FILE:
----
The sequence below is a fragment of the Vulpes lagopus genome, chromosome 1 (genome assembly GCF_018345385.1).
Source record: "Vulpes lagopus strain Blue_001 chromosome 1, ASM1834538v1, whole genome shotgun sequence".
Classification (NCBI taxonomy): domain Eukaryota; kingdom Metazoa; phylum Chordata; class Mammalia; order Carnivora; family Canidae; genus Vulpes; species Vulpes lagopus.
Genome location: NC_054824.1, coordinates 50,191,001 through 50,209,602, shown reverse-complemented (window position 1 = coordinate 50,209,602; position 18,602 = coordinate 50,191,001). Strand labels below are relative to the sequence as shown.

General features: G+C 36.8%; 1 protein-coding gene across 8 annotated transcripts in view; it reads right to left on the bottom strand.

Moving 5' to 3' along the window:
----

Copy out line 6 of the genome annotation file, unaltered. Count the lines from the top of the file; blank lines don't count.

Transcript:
Moving 5' to 3' along the window: